Microsatellites grant more stable flanking genes
BMC Research Notesvolume 5, Article number: 556 (2012)
Microsatellites, or simple sequence repeats (SSRs), are DNA sequences that include tandem copies of specific sequences no longer than six bases. SSRs are ubiquitous in all genomes and highly mutable.
Presentation of the hypothesis
Results from previous studies suggest that flanking regions of SSR are exhibit high stability in a wide range of organisms. We hypothesized that the SSRs ability to discard weak DNA polymerases could be responsible for this unusual stability. . When the weak polymerases are being decayed over SSRs, the flanking sequences would have higher opportunity to be replicated by more stable DNA polymerases. We present evidence of the molecular basis of our hypothesis.
Testing the hypothesis
The hypothesis could be tested by examining the activity of DNA polymerase during and after a number of PCRs. The PCR reactions should be run with the same SSR locus possessing differences in the SSR length. The hypothesis could also be tested by comparing the mutational rate of a transferred gene between two transformations. The first one has a naked T-DNA (transferred DNA), while the second one has the same T-DNA flanked with two SSRs.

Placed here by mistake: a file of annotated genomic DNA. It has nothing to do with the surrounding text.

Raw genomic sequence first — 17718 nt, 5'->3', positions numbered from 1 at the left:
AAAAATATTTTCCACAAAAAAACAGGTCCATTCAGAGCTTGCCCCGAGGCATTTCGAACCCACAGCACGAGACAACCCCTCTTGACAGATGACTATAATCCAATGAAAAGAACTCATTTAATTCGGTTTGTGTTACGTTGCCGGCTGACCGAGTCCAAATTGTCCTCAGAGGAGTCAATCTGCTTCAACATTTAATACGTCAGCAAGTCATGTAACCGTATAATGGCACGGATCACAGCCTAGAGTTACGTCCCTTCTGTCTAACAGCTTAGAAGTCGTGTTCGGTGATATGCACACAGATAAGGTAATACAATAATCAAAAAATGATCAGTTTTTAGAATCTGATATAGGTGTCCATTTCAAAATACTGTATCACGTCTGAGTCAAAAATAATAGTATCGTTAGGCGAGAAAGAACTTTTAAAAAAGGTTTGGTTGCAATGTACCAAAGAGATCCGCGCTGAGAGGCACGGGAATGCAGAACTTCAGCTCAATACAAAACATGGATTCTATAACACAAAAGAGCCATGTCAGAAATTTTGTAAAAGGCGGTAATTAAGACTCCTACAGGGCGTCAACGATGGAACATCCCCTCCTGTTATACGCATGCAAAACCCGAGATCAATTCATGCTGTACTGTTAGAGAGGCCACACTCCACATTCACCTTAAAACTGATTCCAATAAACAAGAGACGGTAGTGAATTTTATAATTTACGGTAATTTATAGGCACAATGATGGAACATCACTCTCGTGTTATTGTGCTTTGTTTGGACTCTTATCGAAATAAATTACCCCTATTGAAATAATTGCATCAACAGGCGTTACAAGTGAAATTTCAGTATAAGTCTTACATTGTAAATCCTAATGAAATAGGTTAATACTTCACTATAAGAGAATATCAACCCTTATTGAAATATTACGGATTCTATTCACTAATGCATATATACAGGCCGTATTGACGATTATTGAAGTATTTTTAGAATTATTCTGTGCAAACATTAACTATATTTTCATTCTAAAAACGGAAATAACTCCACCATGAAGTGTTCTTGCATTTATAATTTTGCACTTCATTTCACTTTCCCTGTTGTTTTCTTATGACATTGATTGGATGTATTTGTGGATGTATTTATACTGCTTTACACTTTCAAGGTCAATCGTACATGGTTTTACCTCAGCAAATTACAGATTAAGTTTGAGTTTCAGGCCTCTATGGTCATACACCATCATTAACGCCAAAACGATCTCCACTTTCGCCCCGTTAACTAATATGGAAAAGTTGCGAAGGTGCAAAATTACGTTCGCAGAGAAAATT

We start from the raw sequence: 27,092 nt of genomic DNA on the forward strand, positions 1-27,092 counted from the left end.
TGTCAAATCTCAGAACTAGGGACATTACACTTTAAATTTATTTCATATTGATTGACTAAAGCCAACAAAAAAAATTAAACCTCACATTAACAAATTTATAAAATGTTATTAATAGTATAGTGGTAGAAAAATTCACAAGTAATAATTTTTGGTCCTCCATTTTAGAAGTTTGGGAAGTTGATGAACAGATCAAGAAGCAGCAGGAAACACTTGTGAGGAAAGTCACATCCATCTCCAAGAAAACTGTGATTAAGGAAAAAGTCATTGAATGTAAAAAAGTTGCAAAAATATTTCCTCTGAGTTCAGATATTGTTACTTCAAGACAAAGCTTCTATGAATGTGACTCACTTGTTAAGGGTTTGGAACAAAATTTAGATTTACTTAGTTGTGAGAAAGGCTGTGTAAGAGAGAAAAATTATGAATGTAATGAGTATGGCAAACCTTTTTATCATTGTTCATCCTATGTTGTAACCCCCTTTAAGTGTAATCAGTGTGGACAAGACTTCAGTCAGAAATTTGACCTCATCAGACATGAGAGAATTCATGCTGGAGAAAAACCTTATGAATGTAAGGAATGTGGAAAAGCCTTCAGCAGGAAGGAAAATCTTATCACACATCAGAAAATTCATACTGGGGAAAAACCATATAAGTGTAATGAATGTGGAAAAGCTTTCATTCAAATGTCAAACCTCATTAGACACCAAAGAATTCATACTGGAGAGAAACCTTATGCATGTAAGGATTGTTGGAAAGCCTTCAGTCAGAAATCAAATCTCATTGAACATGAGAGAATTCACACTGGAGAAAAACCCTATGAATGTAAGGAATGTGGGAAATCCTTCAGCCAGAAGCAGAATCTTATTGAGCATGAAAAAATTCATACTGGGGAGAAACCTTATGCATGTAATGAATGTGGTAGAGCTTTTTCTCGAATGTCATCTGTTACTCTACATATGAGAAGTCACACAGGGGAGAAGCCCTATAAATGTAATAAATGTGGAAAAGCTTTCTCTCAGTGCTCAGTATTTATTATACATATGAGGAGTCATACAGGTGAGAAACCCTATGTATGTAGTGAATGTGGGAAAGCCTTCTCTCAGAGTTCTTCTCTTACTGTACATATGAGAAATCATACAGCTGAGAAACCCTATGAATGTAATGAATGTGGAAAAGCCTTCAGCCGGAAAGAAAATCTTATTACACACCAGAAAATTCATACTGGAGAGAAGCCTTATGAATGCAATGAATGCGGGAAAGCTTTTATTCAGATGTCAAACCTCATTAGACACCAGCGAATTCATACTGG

Implications of the hypothesis
In any transformation experiment, flanking the T-DNA fragment with SSR sequences would result in more stably transferred genes. This process would decrease the unpredictable risks that may occur because of the mutational pressure on this foreign segment.
Microsatellite or simple sequence repeats (SSRs) are tandem repeated DNA sequences including tandem copies of specific sequences no longer than six bases. SSRs are ubiquitously distributed almost in all eukaryotic and prokaryotic genomes. Their abundance and the tandem repeated nature of SSRs make the loci highly mutable loci. Two mechanisms have been attributed to this phenomenon namely unequal crossing over and slipping of the DNA polymerase when it run over the SSR template strand allowing one strand to hybridize with one of the multi-complimentary tandem sequences on the other strand. These mechanisms results in SSR loci being highly mutable; this unique mutational ratio creates a need to align these loci in a special way.